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Spring in the air despite storms


By David G Scott


CAITHNESS seems to have survived the effects of this month's storms, Ciara and Dennis, relatively unscathed – but the weekend's weather system actually recorded higher winds in the county.

Wick weather watcher Keith Banks said that Caithness endured its "most sustained spell of violent winds" on Saturday.

Despite the blustery conditions this crocus basked in a spot of sunshine at the weekend.Picture: Keith Banks
Despite the blustery conditions this crocus basked in a spot of sunshine at the weekend.Picture: Keith Banks

"In Wick, between 2pm and 4pm on Saturday afternoon, a gale force eight west-south-westerly wind gusted up to 65mph – violent storm 11 on the Beaufort scale," Keith said.

"There were lots of gusts in the storm force 10 category – 55mph-63mph – battering Wick and other parts of the county."

He went on to say that the latest bout of stormy weather was the product of a continuation of the unseasonally steep thermal gradient that currently exists between warm subtropical air and cold polar and Arctic air colliding in the region to the south of Newfoundland.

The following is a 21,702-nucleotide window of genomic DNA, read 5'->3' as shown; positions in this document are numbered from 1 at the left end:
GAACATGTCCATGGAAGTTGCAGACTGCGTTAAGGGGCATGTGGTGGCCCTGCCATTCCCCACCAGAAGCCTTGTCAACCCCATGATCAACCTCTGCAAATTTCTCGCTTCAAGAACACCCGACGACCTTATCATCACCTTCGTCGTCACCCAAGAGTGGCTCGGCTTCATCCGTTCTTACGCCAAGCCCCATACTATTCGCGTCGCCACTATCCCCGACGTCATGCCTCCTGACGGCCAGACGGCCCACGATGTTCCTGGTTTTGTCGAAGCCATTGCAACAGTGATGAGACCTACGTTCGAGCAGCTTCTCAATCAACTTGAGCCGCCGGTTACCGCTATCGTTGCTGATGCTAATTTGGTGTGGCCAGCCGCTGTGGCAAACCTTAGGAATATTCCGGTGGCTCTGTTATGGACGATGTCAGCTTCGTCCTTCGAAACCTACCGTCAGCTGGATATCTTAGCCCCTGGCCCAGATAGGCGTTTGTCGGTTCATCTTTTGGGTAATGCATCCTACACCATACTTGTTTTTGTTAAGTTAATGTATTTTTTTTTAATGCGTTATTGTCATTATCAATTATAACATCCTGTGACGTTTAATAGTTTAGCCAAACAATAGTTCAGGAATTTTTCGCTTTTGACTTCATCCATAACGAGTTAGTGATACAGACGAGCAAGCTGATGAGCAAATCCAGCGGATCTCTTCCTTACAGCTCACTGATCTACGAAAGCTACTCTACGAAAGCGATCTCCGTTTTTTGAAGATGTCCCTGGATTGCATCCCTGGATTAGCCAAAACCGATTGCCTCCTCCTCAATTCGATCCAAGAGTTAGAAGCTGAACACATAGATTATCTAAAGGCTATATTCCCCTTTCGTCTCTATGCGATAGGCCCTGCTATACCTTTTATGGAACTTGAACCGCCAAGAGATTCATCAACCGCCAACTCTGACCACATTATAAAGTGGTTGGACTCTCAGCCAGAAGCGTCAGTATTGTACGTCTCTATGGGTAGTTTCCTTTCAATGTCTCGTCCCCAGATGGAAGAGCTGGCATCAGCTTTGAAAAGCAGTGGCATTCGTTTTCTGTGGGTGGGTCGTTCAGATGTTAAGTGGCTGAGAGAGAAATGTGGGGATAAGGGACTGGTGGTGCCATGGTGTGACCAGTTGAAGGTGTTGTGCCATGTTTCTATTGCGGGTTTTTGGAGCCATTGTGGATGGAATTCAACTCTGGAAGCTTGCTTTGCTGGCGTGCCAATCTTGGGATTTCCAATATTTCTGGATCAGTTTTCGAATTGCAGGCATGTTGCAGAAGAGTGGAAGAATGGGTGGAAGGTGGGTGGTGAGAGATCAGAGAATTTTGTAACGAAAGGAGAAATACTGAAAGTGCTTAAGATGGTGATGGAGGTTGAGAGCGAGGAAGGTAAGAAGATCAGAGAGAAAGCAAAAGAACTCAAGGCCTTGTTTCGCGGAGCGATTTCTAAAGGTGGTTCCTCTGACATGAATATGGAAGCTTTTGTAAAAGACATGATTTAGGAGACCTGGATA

"The convergence of these greatly contrasting air masses, originating from the central North Atlantic and eastern Canada, have generated an exceptionally vigorous polar front jet stream.

"The so called zonal – west to east – configuration of the jet stream that has existed across the North Atlantic for much of February has catapulted a series of abnormally intense depressions towards the British Isles."

Despite this, Keith said that on Friday afternoon relatively warm subtropical air briefly engulfed the far north and the temperature reached reached a springlike 10.7C or 51.3F – enough for seasonal flowers suck as snowdrops and crocuses to spring to life.



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